Related Interview: Memoir author speaks of spirituality, religion, and cancer

“Zlata’s Diary: A Child’s Life in Wartime Sarajevo” by Zlata Filopovic
This is a published diary of an 11 year-old girl, without comment or additional narrative, tells the daily challenges of growing up in a tragic descent of a healthy girl, in a healthy family community into the besieged, senseless, desolate, catastrophe of war. It’s an example of “Diary” as “Memoir.”

Related Essay:  A diary for social change. A young girl’s terrible experience of war.

“Off Kilter: A Woman’s Journey to Peace with Scoliosis, Her Mother, and Her Polish Heritage” by Linda Wisniewski
Wisniewski grew up  feeling like she didn’t fit in – on one level because of the scoliosis that made her feel less straight, and on another level because of her mother’s willingness to let girls take second place.

Related Essays: Riddle of the Sphinx – Stand Straight for Dignity
The powerful story of an ordinary woman

“My Father’s House” by Miranda Seymour
Seymour grew up in an old English country home. Her father was quirky at best, and narcissistic and obsessive at worst. The story is told with deep appreciation for the love and troubles of her family, and the continued deterioration of the British Class system through the second half of the Twentieth Century. Two unusual devices in the book are her mother’s occasional introjections, and extensive research based on her father’s diaries.

“Rocky Stories” by Michael Vitez, photographs by Tom Gralish
This is a collection of profiles of people who race up the “Rocky Stairs” in front of the Philadelphia Museum of Art. Vitez parked there off and on for a year, took the picture of jubilant Rocky followers, and asked them to explain what triumph they were hoping for or celebrating. Through these moments you can sometimes glimpse the trials of a whole lifetime.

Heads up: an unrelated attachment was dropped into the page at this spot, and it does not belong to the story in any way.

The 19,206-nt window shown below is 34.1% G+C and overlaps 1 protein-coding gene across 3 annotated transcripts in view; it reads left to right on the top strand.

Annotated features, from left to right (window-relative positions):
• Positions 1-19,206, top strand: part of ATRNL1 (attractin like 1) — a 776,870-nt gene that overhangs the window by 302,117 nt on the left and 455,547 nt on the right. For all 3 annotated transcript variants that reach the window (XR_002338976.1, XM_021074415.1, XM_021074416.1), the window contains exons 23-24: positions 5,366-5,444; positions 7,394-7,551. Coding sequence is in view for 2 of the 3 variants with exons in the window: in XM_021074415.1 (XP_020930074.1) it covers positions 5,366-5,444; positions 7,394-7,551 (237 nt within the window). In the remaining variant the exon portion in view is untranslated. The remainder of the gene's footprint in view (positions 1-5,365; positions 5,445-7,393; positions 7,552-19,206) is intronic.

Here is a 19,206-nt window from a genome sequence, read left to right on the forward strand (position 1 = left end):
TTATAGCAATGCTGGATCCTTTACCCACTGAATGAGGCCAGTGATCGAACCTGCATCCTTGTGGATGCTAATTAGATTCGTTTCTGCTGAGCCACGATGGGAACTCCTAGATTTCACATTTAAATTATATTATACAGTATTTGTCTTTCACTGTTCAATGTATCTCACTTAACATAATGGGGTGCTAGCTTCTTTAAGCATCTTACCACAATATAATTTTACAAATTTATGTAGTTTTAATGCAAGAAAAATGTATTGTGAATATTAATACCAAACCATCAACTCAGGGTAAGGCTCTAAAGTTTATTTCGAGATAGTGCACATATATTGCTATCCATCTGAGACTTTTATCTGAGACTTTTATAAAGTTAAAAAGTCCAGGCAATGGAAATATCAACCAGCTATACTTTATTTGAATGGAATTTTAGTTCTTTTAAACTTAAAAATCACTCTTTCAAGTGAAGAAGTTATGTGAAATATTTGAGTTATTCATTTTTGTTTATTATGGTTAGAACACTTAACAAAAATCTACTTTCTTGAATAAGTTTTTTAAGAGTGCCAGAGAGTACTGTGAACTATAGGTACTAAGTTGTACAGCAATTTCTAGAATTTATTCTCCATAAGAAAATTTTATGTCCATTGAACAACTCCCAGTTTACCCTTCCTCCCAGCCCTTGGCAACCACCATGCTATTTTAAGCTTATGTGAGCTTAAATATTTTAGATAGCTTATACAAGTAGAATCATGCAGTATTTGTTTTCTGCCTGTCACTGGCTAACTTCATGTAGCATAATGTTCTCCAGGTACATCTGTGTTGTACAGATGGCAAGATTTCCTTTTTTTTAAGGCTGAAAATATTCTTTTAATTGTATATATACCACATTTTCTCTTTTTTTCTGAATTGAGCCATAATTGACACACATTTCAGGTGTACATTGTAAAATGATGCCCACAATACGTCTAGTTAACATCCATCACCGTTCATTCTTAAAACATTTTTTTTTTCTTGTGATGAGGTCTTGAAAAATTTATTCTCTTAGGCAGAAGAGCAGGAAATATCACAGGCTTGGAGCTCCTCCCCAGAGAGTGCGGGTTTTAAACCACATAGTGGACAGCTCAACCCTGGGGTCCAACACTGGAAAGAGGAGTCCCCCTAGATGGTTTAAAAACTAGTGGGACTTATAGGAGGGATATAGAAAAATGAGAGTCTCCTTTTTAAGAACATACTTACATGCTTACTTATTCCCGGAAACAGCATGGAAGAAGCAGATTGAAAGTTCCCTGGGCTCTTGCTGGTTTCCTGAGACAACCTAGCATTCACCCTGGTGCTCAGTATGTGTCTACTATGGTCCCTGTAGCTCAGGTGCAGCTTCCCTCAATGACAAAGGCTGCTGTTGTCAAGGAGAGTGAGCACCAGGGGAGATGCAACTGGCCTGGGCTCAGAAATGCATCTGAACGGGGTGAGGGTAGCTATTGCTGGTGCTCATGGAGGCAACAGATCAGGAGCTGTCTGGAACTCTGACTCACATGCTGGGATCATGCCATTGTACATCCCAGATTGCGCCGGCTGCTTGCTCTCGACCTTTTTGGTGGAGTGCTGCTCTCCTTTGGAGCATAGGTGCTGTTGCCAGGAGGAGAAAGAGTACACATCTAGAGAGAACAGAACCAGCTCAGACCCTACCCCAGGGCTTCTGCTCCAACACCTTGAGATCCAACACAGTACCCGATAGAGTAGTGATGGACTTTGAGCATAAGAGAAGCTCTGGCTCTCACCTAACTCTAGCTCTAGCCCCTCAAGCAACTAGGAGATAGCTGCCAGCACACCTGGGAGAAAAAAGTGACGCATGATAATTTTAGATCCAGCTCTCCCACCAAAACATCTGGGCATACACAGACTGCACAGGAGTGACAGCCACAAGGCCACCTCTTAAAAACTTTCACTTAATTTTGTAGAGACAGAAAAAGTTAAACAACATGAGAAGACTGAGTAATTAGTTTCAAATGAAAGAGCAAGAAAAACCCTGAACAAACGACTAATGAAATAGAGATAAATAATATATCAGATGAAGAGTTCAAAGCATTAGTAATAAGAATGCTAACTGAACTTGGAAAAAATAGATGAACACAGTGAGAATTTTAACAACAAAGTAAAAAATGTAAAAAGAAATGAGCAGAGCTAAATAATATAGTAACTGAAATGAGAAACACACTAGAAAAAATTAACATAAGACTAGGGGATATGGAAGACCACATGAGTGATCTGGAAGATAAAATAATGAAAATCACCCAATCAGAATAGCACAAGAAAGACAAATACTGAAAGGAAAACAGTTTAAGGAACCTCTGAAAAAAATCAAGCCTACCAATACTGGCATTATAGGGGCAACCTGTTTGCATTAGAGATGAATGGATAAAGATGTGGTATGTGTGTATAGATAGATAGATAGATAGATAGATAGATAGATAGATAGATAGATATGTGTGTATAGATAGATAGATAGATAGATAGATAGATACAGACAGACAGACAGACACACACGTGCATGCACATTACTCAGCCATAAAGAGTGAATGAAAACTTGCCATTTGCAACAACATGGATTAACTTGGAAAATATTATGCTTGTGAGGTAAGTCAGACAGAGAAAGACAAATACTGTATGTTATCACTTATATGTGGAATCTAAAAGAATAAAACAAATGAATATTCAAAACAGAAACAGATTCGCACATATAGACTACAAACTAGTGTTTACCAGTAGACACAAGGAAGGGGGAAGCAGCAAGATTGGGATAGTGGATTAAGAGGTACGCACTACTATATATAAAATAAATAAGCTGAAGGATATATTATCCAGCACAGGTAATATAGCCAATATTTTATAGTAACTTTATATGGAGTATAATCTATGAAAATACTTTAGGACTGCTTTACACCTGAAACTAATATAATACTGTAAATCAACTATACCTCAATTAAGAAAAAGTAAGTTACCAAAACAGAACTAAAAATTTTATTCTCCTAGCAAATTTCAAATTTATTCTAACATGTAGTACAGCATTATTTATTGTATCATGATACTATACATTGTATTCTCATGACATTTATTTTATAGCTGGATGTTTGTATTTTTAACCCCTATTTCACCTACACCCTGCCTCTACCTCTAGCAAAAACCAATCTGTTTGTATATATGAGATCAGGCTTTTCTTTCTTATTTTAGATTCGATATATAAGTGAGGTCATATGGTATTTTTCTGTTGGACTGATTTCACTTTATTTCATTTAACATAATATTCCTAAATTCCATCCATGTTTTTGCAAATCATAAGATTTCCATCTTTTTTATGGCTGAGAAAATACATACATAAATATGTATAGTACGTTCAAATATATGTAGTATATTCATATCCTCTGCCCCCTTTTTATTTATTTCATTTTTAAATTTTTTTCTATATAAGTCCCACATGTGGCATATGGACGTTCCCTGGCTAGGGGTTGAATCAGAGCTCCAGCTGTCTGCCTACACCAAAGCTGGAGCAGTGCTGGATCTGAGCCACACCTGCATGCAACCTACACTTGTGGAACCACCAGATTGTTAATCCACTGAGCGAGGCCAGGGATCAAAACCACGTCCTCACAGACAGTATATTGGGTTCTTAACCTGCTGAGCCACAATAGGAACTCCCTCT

Related Essay: Memoir Writing Prompt — Your Rocky Story

More memoir writing resources

10 More Memoirs I Recommend

5 More Memoirs I Recommend

Notes

For brief descriptions and links to all the posts on Memory Writers Network, click here.

To order Memoir Revolution about the powerful trend to create, connect, and learn, see the Amazon page for eBook or Paperback.

Lessons memoir writers can learn from Zombies

By Jerry Waxler

(You can listen to the podcast version by clicking the player control at the bottom of this post or download it from iTunes.)

Brad Pitt recently bought the movie rights to “World War Z,” a thriller by Max Brooks. Once Pitts star-powered name became attached to the project, everyone wanted to write books or shoot movies about creatures who looked human but have no soul. Thriller writer Jonathan Maberry jumped in with “Zombie CSU: The Forensics of the Living Dead.” To research the book, he interviewed over 250 experts, including the FBI, the Centers for Disease Control, and his local police rapid response team. He even interviewed me, asking for a therapist’s point of view about the fear and mass trauma that might result from a Zombie outbreak.

Even though I have no interest in writing about Zombies, I regularly take writing classes from Maberry, finding his instruction helpful in unpredictable ways. In this lesson he was making the point that fiction writers can use research to create a more compelling world. I pondered how to apply the principle to memoirs. As I look through my bookshelf, I discover many examples in which factual reporting adds clarity and depth to a memoir writer’s story.

David Sheff’s “Beautiful Boy” reports the background of his son’s addiction to Crystal Meth. Doreen Orion’s first memoir, “I know you really love me,” recounts her experience of being stalked by a patient. During this extended intrusion, she became an expert in the psychological as well as the legal problems of stalking.

When Linda Joy Myers wrote her memoir “Don’t Call Me Mother” she visited the wheat fields and train stations that played such an important role in her childhood in the Great Plains. She rode the trains to awaken vivid memories. And she studied the history of Iowa and Oklahoma, and visited cemeteries and courthouses to track down records of her genealogy.

Kate Braestrup’s memoir “Here If You Need Me” describes exquisite details of the natural habitat of Maine. Foster Winans went to the library to find out the weather in New York on key days in his memoir, “Trading Secrets.” (His advice: “weather ought to be considered another character.”)